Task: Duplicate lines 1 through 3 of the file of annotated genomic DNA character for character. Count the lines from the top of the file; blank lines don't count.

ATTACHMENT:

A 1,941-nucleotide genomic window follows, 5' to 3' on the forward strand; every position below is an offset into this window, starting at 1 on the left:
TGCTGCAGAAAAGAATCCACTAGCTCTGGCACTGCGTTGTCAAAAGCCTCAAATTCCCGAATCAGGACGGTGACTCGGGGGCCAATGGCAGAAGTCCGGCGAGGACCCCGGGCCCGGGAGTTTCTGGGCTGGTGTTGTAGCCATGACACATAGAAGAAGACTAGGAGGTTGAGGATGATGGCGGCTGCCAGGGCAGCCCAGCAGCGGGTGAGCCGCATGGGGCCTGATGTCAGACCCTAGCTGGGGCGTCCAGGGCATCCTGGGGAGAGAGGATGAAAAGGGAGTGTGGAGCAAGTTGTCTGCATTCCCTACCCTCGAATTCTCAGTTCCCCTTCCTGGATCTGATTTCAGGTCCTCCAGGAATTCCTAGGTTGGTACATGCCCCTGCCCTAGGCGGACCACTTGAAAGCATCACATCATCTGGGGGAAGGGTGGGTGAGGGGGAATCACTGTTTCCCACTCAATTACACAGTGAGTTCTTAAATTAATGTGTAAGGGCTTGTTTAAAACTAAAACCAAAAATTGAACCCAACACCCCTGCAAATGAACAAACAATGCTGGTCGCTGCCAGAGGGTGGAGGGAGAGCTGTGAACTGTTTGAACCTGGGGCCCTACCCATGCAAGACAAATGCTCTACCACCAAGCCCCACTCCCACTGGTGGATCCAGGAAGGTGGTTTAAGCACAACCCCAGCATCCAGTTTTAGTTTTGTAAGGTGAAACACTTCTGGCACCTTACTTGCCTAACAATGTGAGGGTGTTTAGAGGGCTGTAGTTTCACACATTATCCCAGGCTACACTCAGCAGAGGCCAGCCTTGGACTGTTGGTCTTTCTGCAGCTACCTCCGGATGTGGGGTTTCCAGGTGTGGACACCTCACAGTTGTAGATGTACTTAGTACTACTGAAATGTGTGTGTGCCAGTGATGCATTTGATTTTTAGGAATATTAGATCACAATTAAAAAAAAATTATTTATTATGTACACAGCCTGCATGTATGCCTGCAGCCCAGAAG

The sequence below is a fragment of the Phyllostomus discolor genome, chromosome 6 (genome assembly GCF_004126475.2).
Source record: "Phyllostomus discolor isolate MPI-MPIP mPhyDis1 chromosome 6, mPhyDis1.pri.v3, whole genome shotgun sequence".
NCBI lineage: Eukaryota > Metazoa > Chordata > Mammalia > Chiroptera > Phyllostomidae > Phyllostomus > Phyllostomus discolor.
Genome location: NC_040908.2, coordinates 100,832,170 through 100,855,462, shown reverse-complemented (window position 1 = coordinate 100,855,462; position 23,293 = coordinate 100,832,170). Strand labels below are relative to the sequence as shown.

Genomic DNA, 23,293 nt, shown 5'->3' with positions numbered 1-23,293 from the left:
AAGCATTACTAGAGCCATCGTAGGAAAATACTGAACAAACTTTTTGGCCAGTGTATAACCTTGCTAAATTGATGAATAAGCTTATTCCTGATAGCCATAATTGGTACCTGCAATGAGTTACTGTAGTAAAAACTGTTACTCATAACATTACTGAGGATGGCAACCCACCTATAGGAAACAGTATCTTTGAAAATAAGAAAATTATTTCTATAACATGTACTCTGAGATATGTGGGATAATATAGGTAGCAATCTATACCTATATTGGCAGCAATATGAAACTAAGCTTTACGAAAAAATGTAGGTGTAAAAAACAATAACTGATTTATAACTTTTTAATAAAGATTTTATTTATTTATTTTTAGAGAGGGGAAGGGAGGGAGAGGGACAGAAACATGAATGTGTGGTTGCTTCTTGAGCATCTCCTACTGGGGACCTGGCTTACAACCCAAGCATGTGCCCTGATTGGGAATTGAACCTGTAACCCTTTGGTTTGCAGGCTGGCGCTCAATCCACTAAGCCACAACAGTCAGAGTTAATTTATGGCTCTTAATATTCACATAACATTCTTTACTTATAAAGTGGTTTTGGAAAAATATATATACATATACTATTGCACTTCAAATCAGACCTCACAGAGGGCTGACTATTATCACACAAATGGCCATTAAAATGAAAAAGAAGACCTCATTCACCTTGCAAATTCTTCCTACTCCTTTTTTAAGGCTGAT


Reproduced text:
A 1,941-nucleotide genomic window follows, 5' to 3' on the forward strand; every position below is an offset into this window, starting at 1 on the left:
TGCTGCAGAAAAGAATCCACTAGCTCTGGCACTGCGTTGTCAAAAGCCTCAAATTCCCGAATCAGGACGGTGACTCGGGGGCCAATGGCAGAAGTCCGGCGAGGACCCCGGGCCCGGGAGTTTCTGGGCTGGTGTTGTAGCCATGACACATAGAAGAAGACTAGGAGGTTGAGGATGATGGCGGCTGCCAGGGCAGCCCAGCAGCGGGTGAGCCGCATGGGGCCTGATGTCAGACCCTAGCTGGGGCGTCCAGGGCATCCTGGGGAGAGAGGATGAAAAGGGAGTGTGGAGCAAGTTGTCTGCATTCCCTACCCTCGAATTCTCAGTTCCCCTTCCTGGATCTGATTTCAGGTCCTCCAGGAATTCCTAGGTTGGTACATGCCCCTGCCCTAGGCGGACCACTTGAAAGCATCACATCATCTGGGGGAAGGGTGGGTGAGGGGGAATCACTGTTTCCCACTCAATTACACAGTGAGTTCTTAAATTAATGTGTAAGGGCTTGTTTAAAACTAAAACCAAAAATTGAACCCAACACCCCTGCAAATGAACAAACAATGCTGGTCGCTGCCAGAGGGTGGAGGGAGAGCTGTGAACTGTTTGAACCTGGGGCCCTACCCATGCAAGACAAATGCTCTACCACCAAGCCCCACTCCCACTGGTGGATCCAGGAAGGTGGTTTAAGCACAACCCCAGCATCCAGTTTTAGTTTTGTAAGGTGAAACACTTCTGGCACCTTACTTGCCTAACAATGTGAGGGTGTTTAGAGGGCTGTAGTTTCACACATTATCCCAGGCTACACTCAGCAGAGGCCAGCCTTGGACTGTTGGTCTTTCTGCAGCTACCTCCGGATGTGGGGTTTCCAGGTGTGGACACCTCACAGTTGTAGATGTACTTAGTACTACTGAAATGTGTGTGTGCCAGTGATGCATTTGATTTTTAGGAATATTAGATCACAATTAAAAAAAAATTATTTATTATGTACACAGCCTGCATGTATGCCTGCAGCCCAGAAG

The sequence below is a fragment of the Phyllostomus discolor genome, chromosome 6 (genome assembly GCF_004126475.2).